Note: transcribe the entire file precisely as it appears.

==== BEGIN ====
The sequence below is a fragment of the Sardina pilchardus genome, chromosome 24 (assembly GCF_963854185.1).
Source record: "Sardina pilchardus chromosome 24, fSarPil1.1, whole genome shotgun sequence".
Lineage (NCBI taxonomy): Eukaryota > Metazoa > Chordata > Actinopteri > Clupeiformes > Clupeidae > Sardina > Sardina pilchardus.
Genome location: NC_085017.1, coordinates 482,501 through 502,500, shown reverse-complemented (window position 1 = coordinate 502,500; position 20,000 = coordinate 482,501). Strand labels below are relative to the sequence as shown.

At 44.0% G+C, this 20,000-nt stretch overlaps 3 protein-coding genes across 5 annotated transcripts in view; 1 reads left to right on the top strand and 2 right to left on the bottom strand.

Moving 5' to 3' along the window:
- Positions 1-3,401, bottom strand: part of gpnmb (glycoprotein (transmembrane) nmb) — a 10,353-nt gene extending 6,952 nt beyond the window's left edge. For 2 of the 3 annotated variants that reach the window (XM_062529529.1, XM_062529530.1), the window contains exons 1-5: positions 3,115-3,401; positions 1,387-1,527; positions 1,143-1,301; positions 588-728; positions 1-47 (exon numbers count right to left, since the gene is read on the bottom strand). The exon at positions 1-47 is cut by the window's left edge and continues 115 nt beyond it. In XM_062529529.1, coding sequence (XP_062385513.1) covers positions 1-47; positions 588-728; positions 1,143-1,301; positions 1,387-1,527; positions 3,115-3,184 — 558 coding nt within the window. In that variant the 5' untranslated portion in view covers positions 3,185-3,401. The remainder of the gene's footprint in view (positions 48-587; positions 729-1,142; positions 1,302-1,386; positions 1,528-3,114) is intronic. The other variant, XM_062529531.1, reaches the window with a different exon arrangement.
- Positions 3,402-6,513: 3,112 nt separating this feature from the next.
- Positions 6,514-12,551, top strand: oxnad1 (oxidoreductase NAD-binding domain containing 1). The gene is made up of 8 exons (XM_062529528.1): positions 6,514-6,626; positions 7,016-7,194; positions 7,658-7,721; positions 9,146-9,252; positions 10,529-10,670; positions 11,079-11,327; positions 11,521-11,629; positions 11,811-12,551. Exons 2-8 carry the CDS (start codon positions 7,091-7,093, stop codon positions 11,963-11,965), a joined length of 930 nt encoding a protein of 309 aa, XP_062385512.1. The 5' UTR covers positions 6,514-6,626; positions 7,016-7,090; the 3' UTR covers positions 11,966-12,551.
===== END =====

The sequence below is a fragment of the Sardina pilchardus genome, chromosome 24 (assembly GCF_963854185.1).
Source record: "Sardina pilchardus chromosome 24, fSarPil1.1, whole genome shotgun sequence".
Lineage (NCBI taxonomy): Eukaryota > Metazoa > Chordata > Actinopteri > Clupeiformes > Clupeidae > Sardina > Sardina pilchardus.
Genome location: NC_085017.1, coordinates 482,501 through 502,500, shown reverse-complemented (window position 1 = coordinate 502,500; position 20,000 = coordinate 482,501). Strand labels below are relative to the sequence as shown.

At 44.0% G+C, this 20,000-nt stretch overlaps 3 protein-coding genes across 5 annotated transcripts in view; 1 reads left to right on the top strand and 2 right to left on the bottom strand.

Moving 5' to 3' along the window:
- Positions 1-3,401, bottom strand: part of gpnmb (glycoprotein (transmembrane) nmb) — a 10,353-nt gene extending 6,952 nt beyond the window's left edge. For 2 of the 3 annotated variants that reach the window (XM_062529529.1, XM_062529530.1), the window contains exons 1-5: positions 3,115-3,401; positions 1,387-1,527; positions 1,143-1,301; positions 588-728; positions 1-47 (exon numbers count right to left, since the gene is read on the bottom strand). The exon at positions 1-47 is cut by the window's left edge and continues 115 nt beyond it. In XM_062529529.1, coding sequence (XP_062385513.1) covers positions 1-47; positions 588-728; positions 1,143-1,301; positions 1,387-1,527; positions 3,115-3,184 — 558 coding nt within the window. In that variant the 5' untranslated portion in view covers positions 3,185-3,401. The remainder of the gene's footprint in view (positions 48-587; positions 729-1,142; positions 1,302-1,386; positions 1,528-3,114) is intronic. The other variant, XM_062529531.1, reaches the window with a different exon arrangement.
- Positions 3,402-6,513: 3,112 nt separating this feature from the next.
- Positions 6,514-12,551, top strand: oxnad1 (oxidoreductase NAD-binding domain containing 1). The gene is made up of 8 exons (XM_062529528.1): positions 6,514-6,626; positions 7,016-7,194; positions 7,658-7,721; positions 9,146-9,252; positions 10,529-10,670; positions 11,079-11,327; positions 11,521-11,629; positions 11,811-12,551. Exons 2-8 carry the CDS (start codon positions 7,091-7,093, stop codon positions 11,963-11,965), a joined length of 930 nt encoding a protein of 309 aa, XP_062385512.1. The 5' UTR covers positions 6,514-6,626; positions 7,016-7,090; the 3' UTR covers positions 11,966-12,551.